Talk With Your Friends or Family
Don’t feel embarrassed about having been approached by a catfish; it happens to many, many people. If you suspect you’re being catfished but aren’t sure, confide in a friend or family member whose opinion and judgment you trust. An outside opinion could provide a better perspective!
Be On the Lookout for Multiple Red Flags
If your new romantic interest tries to ask you for money, or manipulate you into offering money, know that this is a common catfish strategy. And while lies and pushiness aren’t necessarily indicators of being catfished by themselves, coupled with the other warning signs they should be a signal not to engage further with this person.
Trust Your Instincts
Go with your gut feeling. If something feels off, or too good to be true, pay attention to that. Take a step back and reassess the situation. Gather more information and follow the steps we outlined above on how to spot the warning signs of a catfish.
What to Do if You Catch a Catfish Online
If you’ve taken the steps to investigate a potential catfish and uncovered a scam, you have a few options.
See also: How to Spot a Liar in Your Relationship
You can walk away; it’s as easy as that. Cut ties with the person online by blocking them on all platforms, on your phone, email, and any other method they have of contacting you.
Report Their Behavior
You can report this person to the social networks and dating sites that you know they are operating on. You can also reach out to their other contacts and let them know (assuming they aren’t fake profiles as well) that their “friend” is not a real person and is deceiving people online.
Speak With Them (but Don’t Get Caught up in More Lies)
You can speak with the person if you have gone far enough to enter into a relationship with them. Be very direct about what you have learned and end things with them. If the person reacts badly, block them from all contact and change your email address.
Remember that manipulative people are good liars. They may be very persuasive in their attempts to win you back and say things that you want to hear. Remember to trust your gut, and remain cautious to the point of suspicion of most online interactions.
Don’t Be Discouraged
When you’re ready to resume dating and want to avoid the stress and time involved in vetting people online to ensure their authenticity, consider using a personalized Matchmaker. Matchmakers do all of the work for you to ensure that you don’t encounter a catfish, and they match you with dates who have the same interests, relationship goals, and priorities as you.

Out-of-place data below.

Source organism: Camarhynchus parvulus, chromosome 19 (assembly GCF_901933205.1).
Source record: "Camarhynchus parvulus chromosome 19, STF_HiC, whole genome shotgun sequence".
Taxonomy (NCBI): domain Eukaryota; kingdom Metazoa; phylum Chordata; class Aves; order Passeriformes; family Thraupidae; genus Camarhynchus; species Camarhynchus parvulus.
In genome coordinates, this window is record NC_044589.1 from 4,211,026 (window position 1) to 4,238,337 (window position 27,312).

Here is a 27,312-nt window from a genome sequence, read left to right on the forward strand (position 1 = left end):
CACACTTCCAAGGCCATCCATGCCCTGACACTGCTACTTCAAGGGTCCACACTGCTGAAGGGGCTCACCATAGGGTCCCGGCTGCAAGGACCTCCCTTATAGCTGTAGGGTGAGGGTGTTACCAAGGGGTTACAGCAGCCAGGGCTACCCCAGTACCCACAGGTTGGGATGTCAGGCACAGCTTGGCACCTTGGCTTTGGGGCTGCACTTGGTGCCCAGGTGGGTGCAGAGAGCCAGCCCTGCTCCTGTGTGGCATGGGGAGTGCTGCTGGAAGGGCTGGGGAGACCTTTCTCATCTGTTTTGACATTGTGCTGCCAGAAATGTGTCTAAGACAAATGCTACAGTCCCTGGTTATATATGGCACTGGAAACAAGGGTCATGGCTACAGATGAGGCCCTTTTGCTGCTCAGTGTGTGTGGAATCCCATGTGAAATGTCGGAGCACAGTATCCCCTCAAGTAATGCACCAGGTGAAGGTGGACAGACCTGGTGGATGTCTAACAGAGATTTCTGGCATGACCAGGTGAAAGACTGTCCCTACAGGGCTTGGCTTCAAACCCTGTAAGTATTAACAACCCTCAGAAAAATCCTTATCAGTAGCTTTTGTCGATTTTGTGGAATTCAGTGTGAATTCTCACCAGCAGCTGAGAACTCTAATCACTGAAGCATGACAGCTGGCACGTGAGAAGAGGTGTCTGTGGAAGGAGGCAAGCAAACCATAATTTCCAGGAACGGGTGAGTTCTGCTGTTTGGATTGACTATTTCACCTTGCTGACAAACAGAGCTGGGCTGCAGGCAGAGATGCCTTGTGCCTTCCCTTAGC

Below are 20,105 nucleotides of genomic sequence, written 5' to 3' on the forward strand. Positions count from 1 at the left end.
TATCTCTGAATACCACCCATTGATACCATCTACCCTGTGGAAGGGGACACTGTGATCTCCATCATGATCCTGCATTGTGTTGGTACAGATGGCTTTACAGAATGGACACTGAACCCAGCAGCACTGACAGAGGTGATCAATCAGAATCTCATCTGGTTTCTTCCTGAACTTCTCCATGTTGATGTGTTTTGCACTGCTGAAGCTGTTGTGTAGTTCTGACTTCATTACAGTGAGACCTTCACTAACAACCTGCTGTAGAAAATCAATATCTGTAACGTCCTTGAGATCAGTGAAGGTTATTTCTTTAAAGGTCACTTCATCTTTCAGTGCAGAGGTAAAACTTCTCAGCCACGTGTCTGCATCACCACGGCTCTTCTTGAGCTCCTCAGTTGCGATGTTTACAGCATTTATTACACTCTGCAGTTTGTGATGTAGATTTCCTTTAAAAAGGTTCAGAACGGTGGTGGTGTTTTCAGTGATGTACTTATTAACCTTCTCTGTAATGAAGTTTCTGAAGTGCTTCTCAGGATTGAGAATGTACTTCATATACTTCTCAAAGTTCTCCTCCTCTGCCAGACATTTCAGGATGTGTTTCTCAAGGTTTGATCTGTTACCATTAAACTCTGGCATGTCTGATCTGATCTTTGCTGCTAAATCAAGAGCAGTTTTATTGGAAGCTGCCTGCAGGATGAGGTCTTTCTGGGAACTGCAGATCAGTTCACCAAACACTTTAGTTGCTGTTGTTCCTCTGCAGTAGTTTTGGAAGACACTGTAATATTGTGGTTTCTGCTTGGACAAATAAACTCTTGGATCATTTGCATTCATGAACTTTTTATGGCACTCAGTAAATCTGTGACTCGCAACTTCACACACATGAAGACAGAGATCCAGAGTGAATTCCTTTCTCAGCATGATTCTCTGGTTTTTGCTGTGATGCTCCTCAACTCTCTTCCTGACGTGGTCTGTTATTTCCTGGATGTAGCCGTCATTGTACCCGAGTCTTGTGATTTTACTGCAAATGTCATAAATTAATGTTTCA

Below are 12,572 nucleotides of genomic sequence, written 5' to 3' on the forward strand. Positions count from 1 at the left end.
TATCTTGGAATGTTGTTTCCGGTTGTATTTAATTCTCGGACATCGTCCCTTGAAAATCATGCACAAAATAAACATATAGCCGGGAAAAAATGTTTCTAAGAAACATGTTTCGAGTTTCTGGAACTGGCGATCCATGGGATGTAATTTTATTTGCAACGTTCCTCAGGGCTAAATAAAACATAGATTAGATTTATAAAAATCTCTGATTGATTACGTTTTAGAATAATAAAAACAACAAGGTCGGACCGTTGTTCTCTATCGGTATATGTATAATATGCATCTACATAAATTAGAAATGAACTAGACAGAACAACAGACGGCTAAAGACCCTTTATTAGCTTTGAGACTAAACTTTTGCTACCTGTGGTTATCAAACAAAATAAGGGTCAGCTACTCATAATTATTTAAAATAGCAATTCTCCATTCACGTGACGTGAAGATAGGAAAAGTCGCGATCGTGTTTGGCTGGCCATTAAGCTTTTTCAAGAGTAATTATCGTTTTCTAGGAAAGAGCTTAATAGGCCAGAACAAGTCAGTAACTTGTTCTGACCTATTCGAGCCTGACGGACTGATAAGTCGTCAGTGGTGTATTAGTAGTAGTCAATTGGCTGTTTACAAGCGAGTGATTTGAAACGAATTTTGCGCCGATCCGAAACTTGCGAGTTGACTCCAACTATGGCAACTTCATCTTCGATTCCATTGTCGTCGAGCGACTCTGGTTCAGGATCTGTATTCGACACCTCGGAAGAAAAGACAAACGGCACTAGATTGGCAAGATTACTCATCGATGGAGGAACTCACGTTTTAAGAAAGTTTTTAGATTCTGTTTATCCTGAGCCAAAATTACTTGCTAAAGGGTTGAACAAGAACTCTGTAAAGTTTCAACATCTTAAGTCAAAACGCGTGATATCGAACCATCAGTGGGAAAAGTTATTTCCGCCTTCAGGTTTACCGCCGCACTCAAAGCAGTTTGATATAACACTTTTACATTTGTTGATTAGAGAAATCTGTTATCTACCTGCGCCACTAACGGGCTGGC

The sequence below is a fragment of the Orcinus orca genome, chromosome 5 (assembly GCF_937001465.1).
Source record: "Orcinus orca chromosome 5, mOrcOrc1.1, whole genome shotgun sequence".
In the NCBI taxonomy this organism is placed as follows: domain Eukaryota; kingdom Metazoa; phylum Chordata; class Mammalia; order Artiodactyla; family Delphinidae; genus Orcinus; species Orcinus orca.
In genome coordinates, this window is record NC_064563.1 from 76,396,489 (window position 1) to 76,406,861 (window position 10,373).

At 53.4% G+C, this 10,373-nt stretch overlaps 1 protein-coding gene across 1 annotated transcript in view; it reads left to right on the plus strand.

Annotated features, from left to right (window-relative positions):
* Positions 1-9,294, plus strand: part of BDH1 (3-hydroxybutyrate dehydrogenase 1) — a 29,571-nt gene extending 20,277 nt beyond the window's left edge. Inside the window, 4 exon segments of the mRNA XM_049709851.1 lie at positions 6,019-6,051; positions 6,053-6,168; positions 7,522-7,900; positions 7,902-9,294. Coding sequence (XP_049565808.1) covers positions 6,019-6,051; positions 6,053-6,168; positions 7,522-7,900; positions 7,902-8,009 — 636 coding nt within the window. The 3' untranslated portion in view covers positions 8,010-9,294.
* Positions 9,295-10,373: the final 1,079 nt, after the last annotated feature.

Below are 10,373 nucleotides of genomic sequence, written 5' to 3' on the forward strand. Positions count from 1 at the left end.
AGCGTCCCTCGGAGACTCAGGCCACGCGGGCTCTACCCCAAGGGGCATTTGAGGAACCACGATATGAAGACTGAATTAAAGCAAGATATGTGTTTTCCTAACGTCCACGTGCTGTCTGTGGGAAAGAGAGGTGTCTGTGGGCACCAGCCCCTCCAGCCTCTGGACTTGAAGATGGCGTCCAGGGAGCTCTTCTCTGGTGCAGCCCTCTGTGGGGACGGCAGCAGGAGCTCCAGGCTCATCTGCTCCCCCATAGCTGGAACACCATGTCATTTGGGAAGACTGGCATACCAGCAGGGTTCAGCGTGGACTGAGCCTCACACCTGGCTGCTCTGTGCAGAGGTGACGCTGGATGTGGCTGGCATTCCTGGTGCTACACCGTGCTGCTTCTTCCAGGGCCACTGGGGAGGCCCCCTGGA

Quick FAQs about Spotting a Catfish
Learning the signs of catfishing behavior will protect you from falling victim to their schemes. Catfish may be hard to spot at first, but once you know what to look for (and the actions you can take to remove them from your life) you’ll be better prepared if you encounter them again in the future.
Why is it called catfishing?
The term “catfishing” came from a 2010 documentary called Catfish. The husband of the catfisher in the documentary (by photographer Nev Schulman) said that catfish are placed in tanks of cod being transported long distances to keep them active and in good shape during the journey. The catfish would nip at the cod and keep them moving and agile in the tanks, resulting in better quality cod upon arrival. He stated that there are people who are like catfish, they keep you on your toes and keep you fresh. The term was coined from his analogy.
Is catfishing illegal?
There are no laws against using a fake name or misrepresentation of yourself online. However, if the catfisher defrauds another person or engages in identity theft, they may be subject to legal consequences.
Who are the most common victims of catfishing?
Victims of catfishing are skewing younger in current years, with the highest percentage of victims landing in their 20s and 30s. Romance scams cost victims hundreds of millions of dollars every year, with both men and women nearly equally affected. Nearly 42% of Tinder users have reported a catfish encounter.
How do you tell someone they are being catfished?
If you suspect that a catfish is working on someone you know, approach your friend or family member with support and understanding; this can be a very emotional and difficult situation for them. Offer to help perform image searches, profile reviews and comparisons, or review their messaging with the suspect for warning signs.